When you notice your mind wander to a thought feeling or sensation, you simply pull it back like a dog on a leash. The best way to learn mindfulness meditation is from someone who is skilled, and there are a great deal of audios available online, some of which are free.
You may also be interested in these other pages on self compassion,how to be more self compassionate, and more about acceptance., components of mindfulness, mindfulness in therapy and mindfulness and psychology
Learn about mindful communication here
Leave Mindfulness meditation for more about mindfulness and emotions
Myths about mindfulness meditation
Much can be said about mindfulness mediation. It is complex and simple at the same time. It's results are profound. Most people however, don't understand it and don't understand how to do it.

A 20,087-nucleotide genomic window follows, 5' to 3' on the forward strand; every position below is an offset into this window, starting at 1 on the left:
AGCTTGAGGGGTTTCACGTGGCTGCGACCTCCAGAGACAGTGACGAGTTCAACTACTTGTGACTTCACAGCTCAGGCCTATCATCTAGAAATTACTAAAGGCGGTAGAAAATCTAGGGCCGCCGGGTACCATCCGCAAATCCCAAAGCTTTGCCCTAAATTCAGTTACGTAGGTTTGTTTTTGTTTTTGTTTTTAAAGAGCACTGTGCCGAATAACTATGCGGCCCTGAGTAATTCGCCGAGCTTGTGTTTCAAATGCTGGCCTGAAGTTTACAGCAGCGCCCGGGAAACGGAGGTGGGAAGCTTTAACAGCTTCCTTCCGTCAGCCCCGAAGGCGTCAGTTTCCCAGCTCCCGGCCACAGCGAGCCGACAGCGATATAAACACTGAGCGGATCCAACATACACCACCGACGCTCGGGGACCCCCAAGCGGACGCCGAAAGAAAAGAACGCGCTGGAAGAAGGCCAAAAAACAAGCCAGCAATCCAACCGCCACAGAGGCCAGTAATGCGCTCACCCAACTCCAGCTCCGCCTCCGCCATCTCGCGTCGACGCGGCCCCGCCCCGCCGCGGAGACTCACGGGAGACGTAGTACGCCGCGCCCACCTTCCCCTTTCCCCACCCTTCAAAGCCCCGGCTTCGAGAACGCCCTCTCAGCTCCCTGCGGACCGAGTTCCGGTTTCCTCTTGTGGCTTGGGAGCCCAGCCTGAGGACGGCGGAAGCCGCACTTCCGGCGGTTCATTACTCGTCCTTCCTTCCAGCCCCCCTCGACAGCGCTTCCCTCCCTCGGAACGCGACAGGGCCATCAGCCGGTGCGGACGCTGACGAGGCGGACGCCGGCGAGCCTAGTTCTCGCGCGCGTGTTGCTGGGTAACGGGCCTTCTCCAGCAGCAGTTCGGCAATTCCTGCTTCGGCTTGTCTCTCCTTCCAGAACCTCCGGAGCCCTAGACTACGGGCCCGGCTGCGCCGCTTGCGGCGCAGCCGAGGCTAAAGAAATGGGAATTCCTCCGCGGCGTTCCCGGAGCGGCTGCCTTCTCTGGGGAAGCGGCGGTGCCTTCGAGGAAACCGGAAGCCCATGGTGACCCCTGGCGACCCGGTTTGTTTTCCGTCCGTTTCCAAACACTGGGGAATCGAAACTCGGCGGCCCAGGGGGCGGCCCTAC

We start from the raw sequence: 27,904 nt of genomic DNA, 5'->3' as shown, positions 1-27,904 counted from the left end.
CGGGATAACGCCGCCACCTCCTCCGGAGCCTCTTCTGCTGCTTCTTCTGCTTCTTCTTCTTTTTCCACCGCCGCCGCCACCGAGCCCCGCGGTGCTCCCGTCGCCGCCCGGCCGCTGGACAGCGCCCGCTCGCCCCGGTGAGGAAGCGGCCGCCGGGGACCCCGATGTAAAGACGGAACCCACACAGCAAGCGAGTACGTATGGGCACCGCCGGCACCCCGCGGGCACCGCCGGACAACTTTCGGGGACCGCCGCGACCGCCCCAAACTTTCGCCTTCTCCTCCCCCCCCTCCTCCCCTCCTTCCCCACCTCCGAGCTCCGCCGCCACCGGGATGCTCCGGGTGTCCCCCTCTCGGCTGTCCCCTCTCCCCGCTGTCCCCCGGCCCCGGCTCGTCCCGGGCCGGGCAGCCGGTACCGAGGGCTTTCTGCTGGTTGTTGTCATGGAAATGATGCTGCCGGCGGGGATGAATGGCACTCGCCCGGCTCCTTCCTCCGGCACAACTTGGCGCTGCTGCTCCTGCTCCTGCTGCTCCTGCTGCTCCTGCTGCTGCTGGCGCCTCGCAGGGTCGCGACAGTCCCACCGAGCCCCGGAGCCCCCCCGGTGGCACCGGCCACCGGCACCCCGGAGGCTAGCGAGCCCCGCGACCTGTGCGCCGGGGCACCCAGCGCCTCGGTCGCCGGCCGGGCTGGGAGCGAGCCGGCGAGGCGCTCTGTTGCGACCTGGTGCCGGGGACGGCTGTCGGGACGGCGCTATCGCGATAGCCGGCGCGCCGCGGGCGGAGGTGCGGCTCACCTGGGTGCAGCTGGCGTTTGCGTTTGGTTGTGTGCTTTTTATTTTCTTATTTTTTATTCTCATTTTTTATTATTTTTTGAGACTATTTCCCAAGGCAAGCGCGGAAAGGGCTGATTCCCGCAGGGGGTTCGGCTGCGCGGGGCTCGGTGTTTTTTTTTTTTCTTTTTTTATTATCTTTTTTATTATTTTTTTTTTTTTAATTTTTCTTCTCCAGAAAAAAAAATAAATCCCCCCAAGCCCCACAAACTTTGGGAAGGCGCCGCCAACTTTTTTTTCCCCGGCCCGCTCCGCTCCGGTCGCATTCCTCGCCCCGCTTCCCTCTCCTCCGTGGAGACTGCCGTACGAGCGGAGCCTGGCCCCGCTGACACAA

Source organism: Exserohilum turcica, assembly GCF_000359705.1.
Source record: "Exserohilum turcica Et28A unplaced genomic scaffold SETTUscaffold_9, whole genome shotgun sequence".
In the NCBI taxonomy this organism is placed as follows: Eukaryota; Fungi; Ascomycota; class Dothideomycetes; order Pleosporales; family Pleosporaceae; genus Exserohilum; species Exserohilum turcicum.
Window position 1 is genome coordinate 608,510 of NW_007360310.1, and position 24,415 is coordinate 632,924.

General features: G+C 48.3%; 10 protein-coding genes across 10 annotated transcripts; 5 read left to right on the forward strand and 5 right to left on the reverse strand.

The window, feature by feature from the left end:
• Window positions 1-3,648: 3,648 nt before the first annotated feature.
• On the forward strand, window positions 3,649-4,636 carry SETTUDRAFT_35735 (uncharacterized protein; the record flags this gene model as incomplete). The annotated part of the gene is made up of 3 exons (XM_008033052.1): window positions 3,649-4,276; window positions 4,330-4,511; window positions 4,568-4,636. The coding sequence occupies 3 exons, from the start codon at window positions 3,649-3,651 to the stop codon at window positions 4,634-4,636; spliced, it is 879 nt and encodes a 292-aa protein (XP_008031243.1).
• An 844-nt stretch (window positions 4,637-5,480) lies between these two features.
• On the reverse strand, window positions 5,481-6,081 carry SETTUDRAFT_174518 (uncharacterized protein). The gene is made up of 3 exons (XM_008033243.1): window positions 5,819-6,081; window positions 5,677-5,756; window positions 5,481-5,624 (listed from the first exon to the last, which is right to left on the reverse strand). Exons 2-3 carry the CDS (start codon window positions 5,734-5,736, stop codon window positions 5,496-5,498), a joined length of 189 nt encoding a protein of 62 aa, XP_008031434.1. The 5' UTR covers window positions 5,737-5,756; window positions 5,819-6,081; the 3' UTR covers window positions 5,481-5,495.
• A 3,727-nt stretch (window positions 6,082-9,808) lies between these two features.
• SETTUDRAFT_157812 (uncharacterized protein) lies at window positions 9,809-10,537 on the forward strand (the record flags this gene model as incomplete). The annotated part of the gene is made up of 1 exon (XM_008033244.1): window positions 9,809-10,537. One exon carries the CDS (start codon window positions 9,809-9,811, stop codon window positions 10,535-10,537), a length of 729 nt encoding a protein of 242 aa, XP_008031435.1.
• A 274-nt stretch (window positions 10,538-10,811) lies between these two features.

Mindfulness meditation is not about emptying your mind or having a blank mind. People will often say they can still there mind so they can meditate. Mindfulness meditation is practice of training the mind to be aware.
Mindfulness meditation is not about bliss or Nirvana. Often meditation is hard, although it can produce positive effects of stabilization of the mind.
Mindfulness meditation is not about escaping pain. It changes our relationship to the present moment by encouraging us to face it, observe it, and choose not to get swept up in it. Mindfulness mediation helps us to change the way we interact with distressing thoughts emotions or physical sensations.
Click this link for Tara Brach's "How to Meditate"